There have recently been some judgments, particularly in Ontario, that have been helpful in terms of delineating what's required in terms of discovery. I do know that all of the provinces—and we deal with them regularly—said they were facing a wave of appeals. Alberta is going to its Court of Appeal in October, with a consolidation of something like 15 cases dealing with it.
There's been a wave, but I can't give you exact numbers.
I want to thank the witnesses for joining us today.
Mr. Yost, you said earlier that random testing in Canada's rural regions would be more difficult. If the testing was random, it would mean that it can be done at any time, without even a specific traffic stop. Does the term random mean that the testing can be done anytime? Did I understand what you said?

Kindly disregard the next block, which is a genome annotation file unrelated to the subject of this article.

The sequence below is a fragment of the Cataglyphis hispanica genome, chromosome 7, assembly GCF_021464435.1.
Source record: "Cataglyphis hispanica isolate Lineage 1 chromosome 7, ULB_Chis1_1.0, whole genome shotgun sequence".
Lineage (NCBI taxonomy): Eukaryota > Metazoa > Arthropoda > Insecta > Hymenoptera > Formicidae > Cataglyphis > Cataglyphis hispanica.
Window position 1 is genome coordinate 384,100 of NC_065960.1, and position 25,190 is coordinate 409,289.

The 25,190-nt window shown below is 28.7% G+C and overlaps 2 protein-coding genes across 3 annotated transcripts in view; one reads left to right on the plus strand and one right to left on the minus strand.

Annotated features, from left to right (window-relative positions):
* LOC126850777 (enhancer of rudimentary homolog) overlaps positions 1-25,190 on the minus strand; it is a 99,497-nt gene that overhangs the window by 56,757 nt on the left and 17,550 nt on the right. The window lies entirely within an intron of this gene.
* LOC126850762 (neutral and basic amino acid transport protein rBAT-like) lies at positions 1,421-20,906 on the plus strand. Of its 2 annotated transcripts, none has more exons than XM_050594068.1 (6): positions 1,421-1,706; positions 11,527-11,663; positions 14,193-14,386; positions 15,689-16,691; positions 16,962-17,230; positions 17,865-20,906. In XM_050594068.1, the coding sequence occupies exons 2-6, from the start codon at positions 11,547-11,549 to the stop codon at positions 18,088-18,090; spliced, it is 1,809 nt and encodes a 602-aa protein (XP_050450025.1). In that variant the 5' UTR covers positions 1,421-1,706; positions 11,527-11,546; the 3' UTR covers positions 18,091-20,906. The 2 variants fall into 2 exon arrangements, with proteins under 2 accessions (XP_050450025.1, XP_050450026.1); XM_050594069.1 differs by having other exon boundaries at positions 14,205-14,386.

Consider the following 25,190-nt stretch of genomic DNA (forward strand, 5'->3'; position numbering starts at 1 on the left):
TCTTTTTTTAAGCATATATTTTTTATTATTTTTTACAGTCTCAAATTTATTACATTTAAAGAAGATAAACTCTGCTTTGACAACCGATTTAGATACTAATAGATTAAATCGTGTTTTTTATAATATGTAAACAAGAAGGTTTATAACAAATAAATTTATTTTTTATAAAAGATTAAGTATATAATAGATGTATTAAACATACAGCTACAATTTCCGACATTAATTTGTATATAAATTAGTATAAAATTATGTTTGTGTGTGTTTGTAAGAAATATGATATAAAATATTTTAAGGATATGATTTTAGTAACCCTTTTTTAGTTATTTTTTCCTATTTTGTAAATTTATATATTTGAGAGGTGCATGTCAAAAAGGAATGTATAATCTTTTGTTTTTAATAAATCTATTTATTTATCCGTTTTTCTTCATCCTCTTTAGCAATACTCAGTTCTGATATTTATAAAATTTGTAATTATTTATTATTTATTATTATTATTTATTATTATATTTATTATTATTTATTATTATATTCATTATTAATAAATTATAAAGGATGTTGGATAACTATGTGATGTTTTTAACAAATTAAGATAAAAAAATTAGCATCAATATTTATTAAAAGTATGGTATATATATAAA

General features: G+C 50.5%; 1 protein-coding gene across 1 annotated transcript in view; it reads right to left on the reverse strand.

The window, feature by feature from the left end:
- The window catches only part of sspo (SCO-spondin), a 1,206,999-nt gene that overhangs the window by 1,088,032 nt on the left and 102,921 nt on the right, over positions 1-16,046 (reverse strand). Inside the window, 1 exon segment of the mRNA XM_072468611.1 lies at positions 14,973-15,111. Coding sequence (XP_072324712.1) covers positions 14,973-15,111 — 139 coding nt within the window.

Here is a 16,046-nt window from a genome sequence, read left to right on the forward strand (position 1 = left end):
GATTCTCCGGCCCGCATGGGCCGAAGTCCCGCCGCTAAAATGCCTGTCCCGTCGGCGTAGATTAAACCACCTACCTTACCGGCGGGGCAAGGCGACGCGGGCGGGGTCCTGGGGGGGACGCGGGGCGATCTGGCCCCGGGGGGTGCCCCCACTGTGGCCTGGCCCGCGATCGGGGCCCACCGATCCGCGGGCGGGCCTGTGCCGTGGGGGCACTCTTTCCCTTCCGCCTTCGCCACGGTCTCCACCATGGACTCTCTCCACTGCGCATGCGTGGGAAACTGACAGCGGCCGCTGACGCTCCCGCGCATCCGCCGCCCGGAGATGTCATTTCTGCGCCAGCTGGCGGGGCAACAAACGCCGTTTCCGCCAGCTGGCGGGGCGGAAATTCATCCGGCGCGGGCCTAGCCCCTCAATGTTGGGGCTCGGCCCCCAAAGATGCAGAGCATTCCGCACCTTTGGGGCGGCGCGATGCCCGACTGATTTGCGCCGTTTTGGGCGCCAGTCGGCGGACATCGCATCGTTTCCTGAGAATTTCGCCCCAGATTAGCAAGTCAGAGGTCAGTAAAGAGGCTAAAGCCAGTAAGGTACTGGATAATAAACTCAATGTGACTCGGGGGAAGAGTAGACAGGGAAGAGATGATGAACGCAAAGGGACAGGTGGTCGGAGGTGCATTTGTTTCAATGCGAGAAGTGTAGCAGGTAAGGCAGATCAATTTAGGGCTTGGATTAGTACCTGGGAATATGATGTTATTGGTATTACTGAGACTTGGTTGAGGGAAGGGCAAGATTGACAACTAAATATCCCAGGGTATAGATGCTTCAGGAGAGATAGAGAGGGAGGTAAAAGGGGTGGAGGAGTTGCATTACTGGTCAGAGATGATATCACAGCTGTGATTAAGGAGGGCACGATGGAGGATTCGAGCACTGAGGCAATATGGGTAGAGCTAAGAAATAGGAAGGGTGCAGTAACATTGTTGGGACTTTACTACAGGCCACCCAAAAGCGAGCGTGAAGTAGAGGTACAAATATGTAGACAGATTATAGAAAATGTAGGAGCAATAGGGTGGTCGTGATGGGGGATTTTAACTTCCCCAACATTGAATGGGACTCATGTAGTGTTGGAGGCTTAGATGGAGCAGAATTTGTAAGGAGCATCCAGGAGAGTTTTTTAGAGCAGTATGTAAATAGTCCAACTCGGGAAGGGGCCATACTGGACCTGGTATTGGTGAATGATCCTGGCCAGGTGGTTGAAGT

If the proposal in Bill C-226 was accepted, the answer would be yes. Any police officer in their patrol vehicle could administer the test to identify the presence of alcohol on the road. In major cities, a dozen police officers may stop traffic and select five or six individuals to test. In a rural setting, the police force may consist of four or five officers. So it would be a bit difficult to do the same.
In Quebec, the majority of police forces in small municipalities are part of Sûreté du Québec and are grouped by regional county municipality, RCM.